Steven Wells of the Guardian points out that, despite the colonials’ regrettable habit of claiming ownership of The Great American Pastime, the text of Northanger Abbey proves otherwise:
Baseball is rounders. And rounders is baseball. Same game. Different name. A few baseball historians still cling grimly to the tired old patriotic lie that baseball in an entirely American invention. Despite the fact that the game was mentioned in Jane Austen’s 1798 chick-lit bonkbuster Northanger Abbey. And that the first rules of the game – Ball mit Freystäten (Oder Das Englische Base-ball) – were published by Guts Muths in the town of Schnepfenthal in the Duchy of Gotha in 1796.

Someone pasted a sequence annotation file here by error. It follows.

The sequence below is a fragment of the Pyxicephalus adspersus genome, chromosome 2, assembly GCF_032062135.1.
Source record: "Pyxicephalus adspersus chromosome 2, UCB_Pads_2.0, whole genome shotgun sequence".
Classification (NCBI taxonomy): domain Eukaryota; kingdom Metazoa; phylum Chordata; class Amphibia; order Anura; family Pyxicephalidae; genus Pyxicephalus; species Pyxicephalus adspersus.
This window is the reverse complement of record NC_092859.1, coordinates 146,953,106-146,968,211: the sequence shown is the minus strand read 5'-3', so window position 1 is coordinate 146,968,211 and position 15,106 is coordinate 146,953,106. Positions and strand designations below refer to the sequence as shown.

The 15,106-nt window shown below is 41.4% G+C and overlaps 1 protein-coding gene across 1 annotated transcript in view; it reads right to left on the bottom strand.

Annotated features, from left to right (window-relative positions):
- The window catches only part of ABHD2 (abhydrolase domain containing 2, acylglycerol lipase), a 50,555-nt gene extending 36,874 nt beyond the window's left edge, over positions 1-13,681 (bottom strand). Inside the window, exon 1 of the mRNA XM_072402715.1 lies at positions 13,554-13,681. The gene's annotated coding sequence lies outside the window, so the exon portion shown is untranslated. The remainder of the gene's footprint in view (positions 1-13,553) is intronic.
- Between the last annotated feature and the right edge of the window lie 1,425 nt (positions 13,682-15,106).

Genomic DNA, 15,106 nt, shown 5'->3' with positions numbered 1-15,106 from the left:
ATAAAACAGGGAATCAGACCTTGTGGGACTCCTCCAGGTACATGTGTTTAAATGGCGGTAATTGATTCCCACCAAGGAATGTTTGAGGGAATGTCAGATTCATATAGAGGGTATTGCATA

The AustenBlog staff hastily consulted the well-thumbed edition of Northanger Abbey here at AustenBlog World Headquarters but failed to find any evidence of, erm, “bonking,” or anything that could reasonably be described as “chick-lit.” (And as AustenBlog World Headquarters is within half a day’s ride of Citizens Bank Park, the Editrix would like to say that the upper deck is quite a lovely place to watch a game of
rounders base ball, and that she regrets the incident in which she berated a member of the Kansas City Royals to “pull down his skirt and get back to work” when he feigned injury.)